A digital whodunnit that captures the thrill of live theatre.
One of the most unique aspects of live theatre that differentiates it from film, is how no matter how many times you watch it, there’s always something new to discover, whether it’s the way actors say a line, or the energy levels of the audience during the performance.
Watching BODY X The Culprit for the second time then, and still feeling that rush of excitement, is testament to how much thought and effort the team has put into effectively transposing the live experience to the digital medium, and the sheer quality of such a production.
Perhaps our enjoyment stems partly from the fact that we’ve already seen BODY X The Culprit, and are familiar with the gameplay format, making our experience that much smoother. Presented on Zoom, audience members are tasked to resolve the case of a murder that took place in the 80s. The victim: a man (Alvin Chiam), found dead at his regular haunt, a neighbourhood kopitiam, lying face down with a newspaper over his face.
The police have identified a total of five possible murderers – the kopitiam towkay (Oliver Chong), his sister the cleaner (Doreen Toh), the kopi auntie (Judy Ngo), the noodle stall owner (Kwan Chun Long) and the beer girl (Jo Kwek). Reading their statements and watching the events of the night unfold, audience members are to draw their own conclusion as to who committed the crime.
BODY X The Culprit feels engaging primarily because of the degree of freedom audience members are given to explore the scene, further emphasising the role we play as detectives. After the body is discovered, throughout the show, audience members have the option to ‘visit’ other sections of the kopitiam to eavesdrop on each suspect, sussing out their alibis and motives before making a judgment call.
As an online experience, BODY X The Culprit immerses us well in the story. The cast is a highlight, with each actor committing to their roles, keeping it naturalistic without resorting to overacting so we believe fully in their predicaments. This isn’t easy to do; even from beyond the computer screen, we feel tensions rise whenever the victim gets into a drunken argument with one of the kopitiam staff, or, of note, Judy Ngo when she expresses her rage by violently chipping away at an ice block. In addition, with the sepia filter and filmography that makes it seem as if we’re physically present at each scene, and realistic sound effects, there is an uneasy atmosphere throughout the show. The editing and post-production, in short, works well to make us anxious to find out the culprit.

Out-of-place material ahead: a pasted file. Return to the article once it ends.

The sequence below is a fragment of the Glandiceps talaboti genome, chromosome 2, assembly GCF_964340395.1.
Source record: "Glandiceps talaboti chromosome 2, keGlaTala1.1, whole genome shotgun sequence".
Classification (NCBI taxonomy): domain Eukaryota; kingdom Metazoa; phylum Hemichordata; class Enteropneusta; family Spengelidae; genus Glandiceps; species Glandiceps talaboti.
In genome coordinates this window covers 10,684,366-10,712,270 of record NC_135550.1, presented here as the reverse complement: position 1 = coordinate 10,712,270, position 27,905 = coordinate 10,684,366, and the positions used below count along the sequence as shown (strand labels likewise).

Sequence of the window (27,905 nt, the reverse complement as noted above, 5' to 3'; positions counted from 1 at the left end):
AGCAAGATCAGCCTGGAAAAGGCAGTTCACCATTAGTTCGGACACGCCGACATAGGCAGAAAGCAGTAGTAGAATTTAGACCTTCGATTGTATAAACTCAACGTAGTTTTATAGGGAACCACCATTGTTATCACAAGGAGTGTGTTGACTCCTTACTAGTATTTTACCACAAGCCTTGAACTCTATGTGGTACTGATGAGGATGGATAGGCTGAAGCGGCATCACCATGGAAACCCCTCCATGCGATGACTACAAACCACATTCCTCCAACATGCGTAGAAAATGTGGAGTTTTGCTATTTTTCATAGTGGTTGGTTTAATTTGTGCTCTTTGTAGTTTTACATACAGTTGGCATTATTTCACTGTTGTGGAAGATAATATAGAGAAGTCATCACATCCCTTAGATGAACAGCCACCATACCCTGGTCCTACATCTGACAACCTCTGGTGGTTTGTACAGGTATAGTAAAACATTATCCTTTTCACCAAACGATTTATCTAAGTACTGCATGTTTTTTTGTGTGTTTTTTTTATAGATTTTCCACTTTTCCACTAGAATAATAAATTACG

With everything happening in ‘real time’, our choices are vital; hanging around at the noodle stall too long could mean we miss a vital conversation at the cashier counter. In this edition of the show, the team have now included a flashing ‘X’ at the corner of the screen to indicate when a character is leaving the scene, making it easier for us to follow their entire storyline over the night. But no matter what you do though, you cannot possibly watch every single scene in a single viewing.
That’s where the cooperative play comes in – after the main narrative is over, audience members are given 20 minutes to gather and discuss their findings, allowing us to learn about the scenes we missed. It makes for an interesting social experiment, especially by observing how similar the primarily Malaysian audience responds compared to the Singaporean one we witnessed the first time, such as audience members asking for the discussion to be held in English, or peppering the discussion with little jokes, but all of whom were dedicated to resolving the case.
Ultimately, audience members must make a group vote as to who to accuse of the crime. For our night, the results were incredibly divided, showing how convincing each of the suspects were, or how the discussion yielded very little to convince us all of a single viewpoint. As with the original, the results will only be released a week later, so all audience members get a chance to play without being spoiled, but really, the appeal of BODY X The Culprit isn’t the reveal – it’s the thrill of the chase. Even with a deluge of digital mysteries that have emerged over the last year, BODY X The Culprit still stands out as one of the best in the business with its originality, its attention to gameplay, and its ability to keep us engaged throughout.
BODY X The Culprit runs from 10th to 18th July 2021 online, as part of George Town Festival 2021. Tickets available here
George Town Festival 2021 runs from 10th to 18th July 2021. For more information, visit georgetownfestival.com or follow George Town Festival on Facebook and Instagram for the latest updates.
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